Diagnostic algorithms will be presented to provide a possible approach to investigate abnormalities of plasma chloride focusing on the role of the laboratory tests. This article is not meant to replace current guidelines and reviews, nor replace thorough clinical assessment. Instead, these algorithms are aimed to enhance the understanding of the role of diagnostics in the clinical pathway, particularly as the healthcare team expands to include many professionals who may have had less training or exposure to both selecting and interpreting investigations. Quality and efficiency of patient care is promoted by the appropriate use of diagnostics. We present the following article in accordance with the Narrative Review reporting checklist (available at


The narrative literature review was created by searching Medline, Google Scholar, OMIM and seminal texts. Synthesis of the information inspired the creation of the diagnostic algorithms with the limitation to try and ensure tests recommended would be available to most laboratory users. The literature was searched over the period September 2021 to January 2021. The language was restricted to English. For further information please see supplementary information (Table 1).

Table 1

The search strategy summary

Items Specification
Date of search (specified to date, month and year) September 2021 to January 2022
Databases and other sources searched Medline, Google Scholar, OMIM
Search terms used (including MeSH and free text search terms and filters). Examples include: Chloride, Hypochloraemia (emia), Hyperchloraemia (emia), Diagnosis, Investigation, Causes, Aetiology, Paediatrics, Pregnancy
Timeframe From database inception to January 2022
Inclusion and exclusion criteria (study type, language restrictions, etc.) All papers and reviews were included restricted to English
Selection process (who conducted the selection, whether it was conducted independently, how consensus was obtained, etc.) C Darragh-Hickey and KE Shipman conducted initial search, with refinement by all other authors to obtain consensus and agreement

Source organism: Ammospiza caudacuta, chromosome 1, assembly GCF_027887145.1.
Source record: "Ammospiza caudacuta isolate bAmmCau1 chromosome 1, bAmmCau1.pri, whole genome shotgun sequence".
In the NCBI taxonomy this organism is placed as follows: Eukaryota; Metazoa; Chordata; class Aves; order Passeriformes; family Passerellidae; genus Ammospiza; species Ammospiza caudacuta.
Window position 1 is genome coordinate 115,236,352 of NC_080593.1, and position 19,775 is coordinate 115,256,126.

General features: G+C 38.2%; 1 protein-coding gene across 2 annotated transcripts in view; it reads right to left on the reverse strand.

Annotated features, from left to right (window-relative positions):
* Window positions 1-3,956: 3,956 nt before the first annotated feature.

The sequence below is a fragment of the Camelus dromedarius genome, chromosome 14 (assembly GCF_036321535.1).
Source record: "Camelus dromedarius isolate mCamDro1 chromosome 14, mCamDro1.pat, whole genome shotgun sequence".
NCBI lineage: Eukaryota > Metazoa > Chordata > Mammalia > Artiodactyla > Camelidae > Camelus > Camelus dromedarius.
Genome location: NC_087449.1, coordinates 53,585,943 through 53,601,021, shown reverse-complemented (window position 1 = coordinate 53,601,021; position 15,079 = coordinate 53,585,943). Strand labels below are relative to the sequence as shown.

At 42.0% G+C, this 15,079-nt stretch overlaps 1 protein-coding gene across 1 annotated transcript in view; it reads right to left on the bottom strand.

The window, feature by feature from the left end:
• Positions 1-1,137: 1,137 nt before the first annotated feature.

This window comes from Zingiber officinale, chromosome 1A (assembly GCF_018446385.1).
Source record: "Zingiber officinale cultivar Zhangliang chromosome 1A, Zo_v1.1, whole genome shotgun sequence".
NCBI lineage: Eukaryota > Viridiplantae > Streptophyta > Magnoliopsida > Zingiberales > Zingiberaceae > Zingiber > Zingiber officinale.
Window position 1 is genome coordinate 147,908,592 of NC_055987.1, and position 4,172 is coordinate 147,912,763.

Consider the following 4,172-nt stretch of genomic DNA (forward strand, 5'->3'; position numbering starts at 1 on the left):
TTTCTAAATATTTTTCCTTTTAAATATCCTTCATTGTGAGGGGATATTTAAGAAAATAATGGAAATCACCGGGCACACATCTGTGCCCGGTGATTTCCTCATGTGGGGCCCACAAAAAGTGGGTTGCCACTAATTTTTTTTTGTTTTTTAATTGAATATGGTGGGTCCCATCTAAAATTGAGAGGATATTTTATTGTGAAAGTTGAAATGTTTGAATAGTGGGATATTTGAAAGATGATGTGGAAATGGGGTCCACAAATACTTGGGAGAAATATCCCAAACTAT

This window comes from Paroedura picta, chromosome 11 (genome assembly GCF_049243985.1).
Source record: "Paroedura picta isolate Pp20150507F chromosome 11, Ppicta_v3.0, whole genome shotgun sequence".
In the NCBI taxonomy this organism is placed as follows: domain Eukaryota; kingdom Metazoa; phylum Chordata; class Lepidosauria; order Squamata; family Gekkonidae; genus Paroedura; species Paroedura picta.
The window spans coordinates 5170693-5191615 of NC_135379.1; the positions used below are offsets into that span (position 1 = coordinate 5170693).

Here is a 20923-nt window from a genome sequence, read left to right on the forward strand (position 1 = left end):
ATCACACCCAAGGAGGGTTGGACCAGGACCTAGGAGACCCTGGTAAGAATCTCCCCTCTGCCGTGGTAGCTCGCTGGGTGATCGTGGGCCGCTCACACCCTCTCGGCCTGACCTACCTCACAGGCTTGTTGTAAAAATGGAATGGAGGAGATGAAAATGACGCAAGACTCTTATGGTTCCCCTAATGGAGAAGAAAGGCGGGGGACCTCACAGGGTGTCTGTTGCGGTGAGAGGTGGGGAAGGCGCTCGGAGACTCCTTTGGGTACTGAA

Any additional considerations, if applicable Seminal texts were also searched and the references of important articles and texts were obtained and checked for relevance

Chloride metabolism

Dietary chloride is primarily absorbed along the whole length of the intestinal tract complexed with sodium as salt (Figure 1). Chloride’s role is mostly dependent on sodium. Therefore, understanding sodium homeostasis provides insight into chloride regulation (see the sodium article within this series). Conversely, if the chloride concentration is not proportional to the sodium concentration, this can indicate a possibly spurious result. The average daily consumption is difficult to estimate as salt intakes and needs vary so widely across the world. Chloride malnutrition is rare, and it is more likely that we all generally consume too much (4). The recommended maximum limit of chloride consumption is 2.3 g/day (65 mmol/day) but can range from 5.8 to 11.8 g/day (160–330 mmol/day) (3,5).

Figure 1 An overview of chloride distribution in the human body. Chloride intake is variable and dietary dependent. Some chloride is lost in the faeces with the majority passing into the extracellular and intracellular fluid. Acidosis, or a low PaCO2, cause a shift of chloride ions from the extracellular fluid into the intracellular fluid. Conversely, alkalosis or a high PaCO2 cause chloride ions to shift from the intracellular fluid into the extracellular fluid. Chloride is freely filtered and reabsorbed at the kidney, with <1% excreted in the urine. PaCO2, carbon dioxide partial pressure; RBC, red blood cell.